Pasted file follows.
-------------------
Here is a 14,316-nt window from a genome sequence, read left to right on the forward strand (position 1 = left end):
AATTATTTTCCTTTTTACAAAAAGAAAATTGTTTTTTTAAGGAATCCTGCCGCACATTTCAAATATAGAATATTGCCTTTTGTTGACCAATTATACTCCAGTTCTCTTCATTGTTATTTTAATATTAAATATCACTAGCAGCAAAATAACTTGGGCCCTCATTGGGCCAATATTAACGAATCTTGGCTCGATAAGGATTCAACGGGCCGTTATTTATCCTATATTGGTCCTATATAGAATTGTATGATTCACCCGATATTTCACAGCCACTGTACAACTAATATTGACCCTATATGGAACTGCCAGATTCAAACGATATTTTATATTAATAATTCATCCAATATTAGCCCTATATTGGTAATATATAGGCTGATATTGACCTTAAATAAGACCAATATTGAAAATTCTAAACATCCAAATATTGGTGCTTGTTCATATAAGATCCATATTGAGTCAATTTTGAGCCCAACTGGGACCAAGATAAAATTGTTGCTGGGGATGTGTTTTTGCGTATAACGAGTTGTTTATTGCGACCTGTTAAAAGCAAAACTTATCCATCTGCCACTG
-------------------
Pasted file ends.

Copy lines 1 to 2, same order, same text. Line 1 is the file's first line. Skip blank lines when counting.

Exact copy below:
Here is a 14,316-nt window from a genome sequence, read left to right on the forward strand (position 1 = left end):
AATTATTTTCCTTTTTACAAAAAGAAAATTGTTTTTTTAAGGAATCCTGCCGCACATTTCAAATATAGAATATTGCCTTTTGTTGACCAATTATACTCCAGTTCTCTTCATTGTTATTTTAATATTAAATATCACTAGCAGCAAAATAACTTGGGCCCTCATTGGGCCAATATTAACGAATCTTGGCTCGATAAGGATTCAACGGGCCGTTATTTATCCTATATTGGTCCTATATAGAATTGTATGATTCACCCGATATTTCACAGCCACTGTACAACTAATATTGACCCTATATGGAACTGCCAGATTCAAACGATATTTTATATTAATAATTCATCCAATATTAGCCCTATATTGGTAATATATAGGCTGATATTGACCTTAAATAAGACCAATATTGAAAATTCTAAACATCCAAATATTGGTGCTTGTTCATATAAGATCCATATTGAGTCAATTTTGAGCCCAACTGGGACCAAGATAAAATTGTTGCTGGGGATGTGTTTTTGCGTATAACGAGTTGTTTATTGCGACCTGTTAAAAGCAAAACTTATCCATCTGCCACTG